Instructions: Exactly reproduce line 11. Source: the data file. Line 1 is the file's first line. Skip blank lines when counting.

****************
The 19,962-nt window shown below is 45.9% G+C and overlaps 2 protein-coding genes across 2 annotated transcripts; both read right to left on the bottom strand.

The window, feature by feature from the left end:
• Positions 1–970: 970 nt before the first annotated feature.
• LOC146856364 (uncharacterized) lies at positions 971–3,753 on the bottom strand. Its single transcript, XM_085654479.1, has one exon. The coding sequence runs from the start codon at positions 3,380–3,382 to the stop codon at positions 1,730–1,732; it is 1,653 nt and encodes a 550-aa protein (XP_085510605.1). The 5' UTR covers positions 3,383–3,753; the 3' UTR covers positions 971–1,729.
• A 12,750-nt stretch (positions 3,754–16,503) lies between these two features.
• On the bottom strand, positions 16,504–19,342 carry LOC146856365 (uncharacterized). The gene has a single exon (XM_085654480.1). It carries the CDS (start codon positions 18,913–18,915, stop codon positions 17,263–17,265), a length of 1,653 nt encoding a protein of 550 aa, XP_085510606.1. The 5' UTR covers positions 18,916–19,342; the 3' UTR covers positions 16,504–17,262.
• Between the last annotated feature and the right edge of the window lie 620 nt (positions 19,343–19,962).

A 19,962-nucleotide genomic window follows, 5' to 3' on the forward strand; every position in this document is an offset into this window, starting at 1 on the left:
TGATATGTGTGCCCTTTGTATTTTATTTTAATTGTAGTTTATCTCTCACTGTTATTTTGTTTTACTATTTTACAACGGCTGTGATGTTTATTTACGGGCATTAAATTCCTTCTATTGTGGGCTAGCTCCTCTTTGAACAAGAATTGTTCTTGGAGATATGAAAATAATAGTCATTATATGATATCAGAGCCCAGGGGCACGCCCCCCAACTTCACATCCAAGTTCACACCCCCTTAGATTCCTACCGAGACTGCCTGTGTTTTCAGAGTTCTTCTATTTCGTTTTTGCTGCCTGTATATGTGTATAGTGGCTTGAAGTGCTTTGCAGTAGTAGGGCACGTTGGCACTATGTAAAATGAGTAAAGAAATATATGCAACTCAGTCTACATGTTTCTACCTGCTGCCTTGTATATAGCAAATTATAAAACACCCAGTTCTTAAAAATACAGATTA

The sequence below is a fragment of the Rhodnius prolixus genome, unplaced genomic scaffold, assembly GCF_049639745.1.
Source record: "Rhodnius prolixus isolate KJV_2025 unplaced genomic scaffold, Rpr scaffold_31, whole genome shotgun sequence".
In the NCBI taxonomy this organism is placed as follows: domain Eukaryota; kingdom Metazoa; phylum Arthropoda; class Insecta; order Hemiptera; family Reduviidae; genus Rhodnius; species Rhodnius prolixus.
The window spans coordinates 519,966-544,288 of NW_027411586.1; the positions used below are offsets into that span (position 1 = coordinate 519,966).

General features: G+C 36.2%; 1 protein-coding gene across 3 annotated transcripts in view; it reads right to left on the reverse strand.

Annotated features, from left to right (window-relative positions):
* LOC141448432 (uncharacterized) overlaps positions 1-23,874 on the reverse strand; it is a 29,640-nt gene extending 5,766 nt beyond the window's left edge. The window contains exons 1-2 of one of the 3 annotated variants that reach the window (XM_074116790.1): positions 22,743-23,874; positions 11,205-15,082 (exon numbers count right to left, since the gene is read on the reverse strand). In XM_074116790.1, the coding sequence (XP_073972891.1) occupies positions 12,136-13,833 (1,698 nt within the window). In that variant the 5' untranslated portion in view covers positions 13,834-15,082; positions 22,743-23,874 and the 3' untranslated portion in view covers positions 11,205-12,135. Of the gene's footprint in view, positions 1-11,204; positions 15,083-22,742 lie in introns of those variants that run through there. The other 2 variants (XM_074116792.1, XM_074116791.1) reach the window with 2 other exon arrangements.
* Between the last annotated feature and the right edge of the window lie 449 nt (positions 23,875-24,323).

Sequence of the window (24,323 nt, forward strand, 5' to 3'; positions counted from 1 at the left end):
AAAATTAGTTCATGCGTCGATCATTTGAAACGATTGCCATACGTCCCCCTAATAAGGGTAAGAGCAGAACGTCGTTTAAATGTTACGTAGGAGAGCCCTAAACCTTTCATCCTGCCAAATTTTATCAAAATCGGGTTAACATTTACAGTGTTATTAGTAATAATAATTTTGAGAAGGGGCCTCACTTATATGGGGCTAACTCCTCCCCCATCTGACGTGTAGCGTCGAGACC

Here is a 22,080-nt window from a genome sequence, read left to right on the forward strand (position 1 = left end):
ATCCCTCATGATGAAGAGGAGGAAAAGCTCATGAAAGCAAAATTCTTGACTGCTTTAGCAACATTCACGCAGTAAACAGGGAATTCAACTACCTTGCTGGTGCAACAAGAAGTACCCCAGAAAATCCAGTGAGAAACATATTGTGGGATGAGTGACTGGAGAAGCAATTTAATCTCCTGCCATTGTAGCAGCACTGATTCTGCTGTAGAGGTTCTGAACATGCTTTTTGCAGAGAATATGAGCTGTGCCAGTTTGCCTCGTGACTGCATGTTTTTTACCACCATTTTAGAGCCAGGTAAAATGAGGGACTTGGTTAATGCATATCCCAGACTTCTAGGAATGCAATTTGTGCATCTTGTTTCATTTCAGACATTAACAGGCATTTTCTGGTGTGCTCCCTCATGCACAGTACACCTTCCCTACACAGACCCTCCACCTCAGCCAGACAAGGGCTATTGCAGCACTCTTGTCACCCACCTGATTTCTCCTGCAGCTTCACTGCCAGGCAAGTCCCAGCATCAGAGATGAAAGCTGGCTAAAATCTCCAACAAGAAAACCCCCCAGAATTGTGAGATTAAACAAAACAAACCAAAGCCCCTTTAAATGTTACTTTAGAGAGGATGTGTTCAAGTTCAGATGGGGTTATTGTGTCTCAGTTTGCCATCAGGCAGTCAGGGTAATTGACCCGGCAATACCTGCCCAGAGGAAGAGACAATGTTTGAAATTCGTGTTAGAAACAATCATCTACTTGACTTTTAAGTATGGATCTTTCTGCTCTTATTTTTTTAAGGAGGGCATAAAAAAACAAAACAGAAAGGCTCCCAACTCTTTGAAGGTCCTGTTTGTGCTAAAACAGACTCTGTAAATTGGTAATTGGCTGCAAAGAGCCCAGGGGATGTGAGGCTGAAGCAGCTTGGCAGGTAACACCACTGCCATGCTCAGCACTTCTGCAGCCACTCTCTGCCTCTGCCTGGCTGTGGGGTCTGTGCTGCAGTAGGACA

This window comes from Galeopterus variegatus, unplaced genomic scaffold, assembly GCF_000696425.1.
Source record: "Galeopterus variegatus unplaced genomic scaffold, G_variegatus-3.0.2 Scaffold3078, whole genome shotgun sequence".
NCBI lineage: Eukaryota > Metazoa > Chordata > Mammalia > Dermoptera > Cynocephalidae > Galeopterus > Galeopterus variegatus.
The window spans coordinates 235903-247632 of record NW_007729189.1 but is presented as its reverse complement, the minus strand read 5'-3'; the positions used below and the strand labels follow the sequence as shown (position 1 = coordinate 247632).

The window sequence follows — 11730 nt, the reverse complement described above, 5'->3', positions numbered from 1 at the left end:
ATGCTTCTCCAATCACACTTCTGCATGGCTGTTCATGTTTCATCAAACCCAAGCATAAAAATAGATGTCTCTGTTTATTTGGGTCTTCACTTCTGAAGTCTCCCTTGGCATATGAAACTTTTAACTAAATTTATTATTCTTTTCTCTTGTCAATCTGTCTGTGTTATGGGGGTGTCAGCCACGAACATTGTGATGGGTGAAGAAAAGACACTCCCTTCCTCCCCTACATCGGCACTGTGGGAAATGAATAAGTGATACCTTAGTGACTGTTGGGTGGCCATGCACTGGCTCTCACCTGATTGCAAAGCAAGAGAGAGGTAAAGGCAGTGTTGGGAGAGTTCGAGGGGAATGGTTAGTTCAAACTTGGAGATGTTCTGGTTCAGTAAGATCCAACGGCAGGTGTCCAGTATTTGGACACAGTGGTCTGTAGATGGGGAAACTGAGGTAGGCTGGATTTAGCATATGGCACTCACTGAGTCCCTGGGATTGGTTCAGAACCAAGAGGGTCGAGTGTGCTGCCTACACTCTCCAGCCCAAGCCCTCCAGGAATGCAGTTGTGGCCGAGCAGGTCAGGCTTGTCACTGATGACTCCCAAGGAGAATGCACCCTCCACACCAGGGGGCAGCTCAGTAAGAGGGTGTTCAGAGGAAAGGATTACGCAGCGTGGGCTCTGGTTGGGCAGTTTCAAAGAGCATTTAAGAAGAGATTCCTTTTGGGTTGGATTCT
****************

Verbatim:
Source record: "Rhodnius prolixus isolate KJV_2025 unplaced genomic scaffold, Rpr scaffold_31, whole genome shotgun sequence".